About 9 million Americans — mostly low-income seniors and those with disabilities — are eligible for both Medicare and Medicaid. These so-called “dual eligibles” make up less than a quarter of the total members of each plan, but because they’re also the sickest and poorest individuals, they account for a disproportionately high amount of the costs of the two programs — about 40 percent. Because Medicaid is run by the states and Medicare by the feds, there's little coordination between the two programs.
In 2010, the Medicare-Medicaid Coordination Office and Center for Medicare and Medicaid Innovation — both created by the Affordable Care Act and housed under the Centers for Medicare & Medicaid Services (CMS) — launched a program to improve that coordination. The State Demonstrations to Integrate Care for Dual Eligible Individuals awarded 15 states with up to $1 million each to “identify and validate delivery system and payment coordination models that can be tested and replicated in other states.”
CMS wants some states to start using these new models by January 2013. But that’s too fast, according to Patricia Nemore, a senior policy attorney at the Center for Medicare Advocacy, which works to advance fair access to Medicare and quality health care. I asked her why she feels the feds need to put the brakes on their coordination efforts in this edited transcript.
First, let me say that when you see the “9 million dual eligibles” figure, it’s really more like 7 million because about 2 million of them don’t get full Medicaid services. The current efforts to change delivery and payment systems for that population will affect somewhere between 2.5 million and 3 million of those. There is no other single factor that joins this population. It’s not like we are talking about a homogeneous population who all suffer from, say, heart disease or all need long-term care. It’s a very heterogeneous population — some use a few services, some use a lot of services. But most of the proposals coming from the states are looking to put the entire population in one demonstration.
The language of the initiative is all about demonstration, and one might think that would require a control group to see if the demo was or was not successful. But the proposals do not generally have control groups. Medicare and Medicaid don’t work well together. They have different rules, different appeals systems, so a reasonable control group would have the same coverage issues and have to overcome the issues that get in the way of people getting what they need.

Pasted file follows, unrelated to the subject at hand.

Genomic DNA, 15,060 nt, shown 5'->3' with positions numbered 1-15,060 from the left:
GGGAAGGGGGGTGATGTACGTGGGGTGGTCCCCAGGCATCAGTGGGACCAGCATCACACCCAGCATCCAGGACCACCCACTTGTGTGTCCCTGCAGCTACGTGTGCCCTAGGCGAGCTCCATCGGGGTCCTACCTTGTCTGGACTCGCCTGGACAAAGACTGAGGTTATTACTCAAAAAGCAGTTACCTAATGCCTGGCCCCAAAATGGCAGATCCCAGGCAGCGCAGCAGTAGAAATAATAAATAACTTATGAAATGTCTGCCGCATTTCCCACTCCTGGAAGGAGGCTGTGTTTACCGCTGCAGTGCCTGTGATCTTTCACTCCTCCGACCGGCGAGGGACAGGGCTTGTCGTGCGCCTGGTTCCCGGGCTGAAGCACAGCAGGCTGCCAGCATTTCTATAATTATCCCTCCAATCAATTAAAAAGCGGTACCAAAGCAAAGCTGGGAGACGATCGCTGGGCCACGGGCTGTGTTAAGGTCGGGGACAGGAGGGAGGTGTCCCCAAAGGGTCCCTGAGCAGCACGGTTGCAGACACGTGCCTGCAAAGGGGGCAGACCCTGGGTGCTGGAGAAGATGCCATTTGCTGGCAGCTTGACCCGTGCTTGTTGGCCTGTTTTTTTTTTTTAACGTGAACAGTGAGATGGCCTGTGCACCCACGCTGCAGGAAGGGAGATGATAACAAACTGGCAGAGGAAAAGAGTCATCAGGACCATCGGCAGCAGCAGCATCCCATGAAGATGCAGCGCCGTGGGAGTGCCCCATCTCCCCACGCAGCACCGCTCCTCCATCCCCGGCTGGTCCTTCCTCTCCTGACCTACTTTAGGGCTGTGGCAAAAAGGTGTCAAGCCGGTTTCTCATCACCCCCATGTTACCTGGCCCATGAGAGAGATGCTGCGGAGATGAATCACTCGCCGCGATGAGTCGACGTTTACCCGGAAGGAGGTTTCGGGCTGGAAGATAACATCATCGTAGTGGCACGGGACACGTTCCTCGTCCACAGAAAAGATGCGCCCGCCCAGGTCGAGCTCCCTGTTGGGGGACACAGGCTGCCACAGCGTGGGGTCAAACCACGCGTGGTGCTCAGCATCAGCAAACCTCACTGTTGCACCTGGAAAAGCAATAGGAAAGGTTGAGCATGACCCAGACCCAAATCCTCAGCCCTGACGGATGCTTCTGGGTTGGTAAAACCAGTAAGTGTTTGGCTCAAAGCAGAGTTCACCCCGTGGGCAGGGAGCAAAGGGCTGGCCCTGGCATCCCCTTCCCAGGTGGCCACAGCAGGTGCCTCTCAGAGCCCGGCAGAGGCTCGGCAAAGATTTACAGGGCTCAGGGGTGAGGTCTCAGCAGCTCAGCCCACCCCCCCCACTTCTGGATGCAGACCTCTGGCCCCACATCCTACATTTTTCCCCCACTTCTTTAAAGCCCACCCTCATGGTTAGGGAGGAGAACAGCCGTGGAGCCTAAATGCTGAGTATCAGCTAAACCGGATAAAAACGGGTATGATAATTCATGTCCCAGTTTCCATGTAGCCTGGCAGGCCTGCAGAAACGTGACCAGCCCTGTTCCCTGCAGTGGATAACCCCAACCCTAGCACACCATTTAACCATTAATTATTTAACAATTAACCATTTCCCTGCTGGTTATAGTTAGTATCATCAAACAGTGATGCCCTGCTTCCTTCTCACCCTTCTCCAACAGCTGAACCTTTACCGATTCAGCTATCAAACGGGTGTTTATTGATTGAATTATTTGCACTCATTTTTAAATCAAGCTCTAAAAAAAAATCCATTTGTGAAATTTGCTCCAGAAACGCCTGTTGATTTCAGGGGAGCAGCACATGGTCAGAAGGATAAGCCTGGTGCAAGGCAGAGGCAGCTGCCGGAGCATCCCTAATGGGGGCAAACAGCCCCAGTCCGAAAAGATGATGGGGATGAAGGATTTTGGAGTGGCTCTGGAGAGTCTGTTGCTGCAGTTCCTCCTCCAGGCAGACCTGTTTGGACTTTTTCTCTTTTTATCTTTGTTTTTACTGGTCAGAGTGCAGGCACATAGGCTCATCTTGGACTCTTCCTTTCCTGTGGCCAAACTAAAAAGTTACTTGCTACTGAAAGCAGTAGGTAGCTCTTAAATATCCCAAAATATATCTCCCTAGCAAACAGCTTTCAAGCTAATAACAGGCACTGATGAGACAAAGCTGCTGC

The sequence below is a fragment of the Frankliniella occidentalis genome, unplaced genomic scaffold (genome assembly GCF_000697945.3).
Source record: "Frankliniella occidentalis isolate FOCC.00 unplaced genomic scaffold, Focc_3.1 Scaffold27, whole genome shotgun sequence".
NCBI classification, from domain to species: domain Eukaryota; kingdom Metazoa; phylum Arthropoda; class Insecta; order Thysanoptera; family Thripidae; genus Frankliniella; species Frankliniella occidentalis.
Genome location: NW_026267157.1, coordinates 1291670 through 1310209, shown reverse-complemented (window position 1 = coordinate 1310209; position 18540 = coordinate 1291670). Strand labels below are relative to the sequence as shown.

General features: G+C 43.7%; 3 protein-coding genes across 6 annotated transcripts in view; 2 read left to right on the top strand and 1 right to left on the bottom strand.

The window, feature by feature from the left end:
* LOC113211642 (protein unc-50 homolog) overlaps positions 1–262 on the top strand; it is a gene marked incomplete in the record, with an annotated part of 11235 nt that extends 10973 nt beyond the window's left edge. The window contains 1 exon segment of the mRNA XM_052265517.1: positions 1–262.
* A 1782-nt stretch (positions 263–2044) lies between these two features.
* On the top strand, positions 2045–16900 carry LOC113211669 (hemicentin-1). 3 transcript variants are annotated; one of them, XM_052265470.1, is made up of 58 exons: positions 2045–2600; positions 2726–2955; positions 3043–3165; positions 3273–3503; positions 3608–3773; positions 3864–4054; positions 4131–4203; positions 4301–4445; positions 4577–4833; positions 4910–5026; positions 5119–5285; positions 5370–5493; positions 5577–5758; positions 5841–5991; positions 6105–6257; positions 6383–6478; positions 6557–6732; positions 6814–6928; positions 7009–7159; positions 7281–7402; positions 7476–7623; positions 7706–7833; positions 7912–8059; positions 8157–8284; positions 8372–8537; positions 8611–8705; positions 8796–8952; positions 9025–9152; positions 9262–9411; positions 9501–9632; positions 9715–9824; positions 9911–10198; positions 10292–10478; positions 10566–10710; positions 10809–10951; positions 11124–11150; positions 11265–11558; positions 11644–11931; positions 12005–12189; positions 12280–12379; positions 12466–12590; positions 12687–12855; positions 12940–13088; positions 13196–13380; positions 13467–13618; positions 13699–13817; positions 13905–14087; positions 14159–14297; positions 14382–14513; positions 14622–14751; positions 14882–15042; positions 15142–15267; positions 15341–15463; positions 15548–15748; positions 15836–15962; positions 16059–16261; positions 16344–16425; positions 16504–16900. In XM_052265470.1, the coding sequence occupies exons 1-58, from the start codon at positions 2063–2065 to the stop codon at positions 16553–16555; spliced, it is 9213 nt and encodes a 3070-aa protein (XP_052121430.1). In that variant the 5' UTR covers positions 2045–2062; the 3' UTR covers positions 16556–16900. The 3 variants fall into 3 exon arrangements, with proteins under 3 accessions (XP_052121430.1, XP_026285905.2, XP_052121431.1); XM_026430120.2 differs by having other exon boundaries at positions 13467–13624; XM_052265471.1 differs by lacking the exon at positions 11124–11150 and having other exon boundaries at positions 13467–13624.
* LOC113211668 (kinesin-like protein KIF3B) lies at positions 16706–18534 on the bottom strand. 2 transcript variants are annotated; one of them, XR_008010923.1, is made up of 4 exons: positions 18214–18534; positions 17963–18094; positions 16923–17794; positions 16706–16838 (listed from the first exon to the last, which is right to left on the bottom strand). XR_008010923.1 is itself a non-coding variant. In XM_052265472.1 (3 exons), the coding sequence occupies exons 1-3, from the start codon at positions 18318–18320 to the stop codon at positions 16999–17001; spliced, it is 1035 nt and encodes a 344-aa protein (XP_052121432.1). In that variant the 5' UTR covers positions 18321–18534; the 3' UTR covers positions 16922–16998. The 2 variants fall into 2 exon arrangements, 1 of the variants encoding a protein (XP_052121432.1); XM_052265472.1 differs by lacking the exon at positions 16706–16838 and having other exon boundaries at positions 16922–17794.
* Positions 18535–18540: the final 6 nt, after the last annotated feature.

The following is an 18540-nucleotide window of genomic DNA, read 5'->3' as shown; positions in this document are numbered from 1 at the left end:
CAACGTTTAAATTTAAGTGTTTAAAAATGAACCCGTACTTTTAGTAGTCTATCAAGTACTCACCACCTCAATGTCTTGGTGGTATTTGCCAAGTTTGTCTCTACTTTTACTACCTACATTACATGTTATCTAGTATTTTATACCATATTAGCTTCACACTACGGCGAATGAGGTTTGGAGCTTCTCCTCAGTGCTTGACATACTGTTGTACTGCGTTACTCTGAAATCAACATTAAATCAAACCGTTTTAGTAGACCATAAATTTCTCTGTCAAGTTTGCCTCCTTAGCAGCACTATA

Part of our concern is that there is a lot of vagueness, a lot of unknowns, many questions unanswered. You can’t talk about duals uniformly. You can’t even talk about a state uniformly; the infrastructure is different in city versus rural, one part of a state versus another part. We need to look at a more targeted approach. There is a lot of discussion in the literature looking at people who use a lot of services, the people you can help the most while possibly reducing costs the most. That kind of targeting would be a good place for states to start.
For example, one very common buzzword is “care coordination.” Everyone agrees that care coordination should happen, and for many duals, it is very much lacking. There have been demos of care coordination showing specific things can or cannot be successful. Telephonic care, for instance, is not successful; it has to be face-to-face between the coordinator and the patient. Another example: Wisconsin has been putting nurse practitioners (NP) in nursing homes to intervene when there might be some health issue developing that might end up sending the person to the hospital. The NP can intervene and prevent that, and that has proved successful.
So we know something about these things, but these proposals don’t talk about them in this specific way. The new delivery system models that are being proposed are not tried systems. The most common system being looked at is a capitated system, and those plans have little experience with very high-need, high-cost populations.
Another big concern is: How is the coordination process being monitored? Both the states and CMS are pretty strapped now, and monitoring will be a significant issue. Duals are first and foremost Medicare beneficiaries; most are paid into Social Security, and more than half of Medicaid money is also federal money, so there needs to be significant federal oversight. We believe that there needs to be strong ombudsman programs for these projects as they go forward, both to help people individually and to see the bigger picture. We are worried there may not be the resources for this kind of oversight.
Things are slowing down somewhat. Some states are already seeing there was a great rush to start in January 2013 and recognizing they are not ready to do that. That’s a good thing.
The June issue of Health Affairs focuses on this population and raises questions about how little we know about things that actually do work and whether we have the data we need. This issue is an indication of public awareness of the concerns we have.
But we also know that, at this moment, states with proposed January 2013 implementation [make up] about 2 million out of the 7 million duals. That is a lot of people. Many organizations, including ours, are trying to be part of the conversation.
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This story was originally written and published by Governing magazine.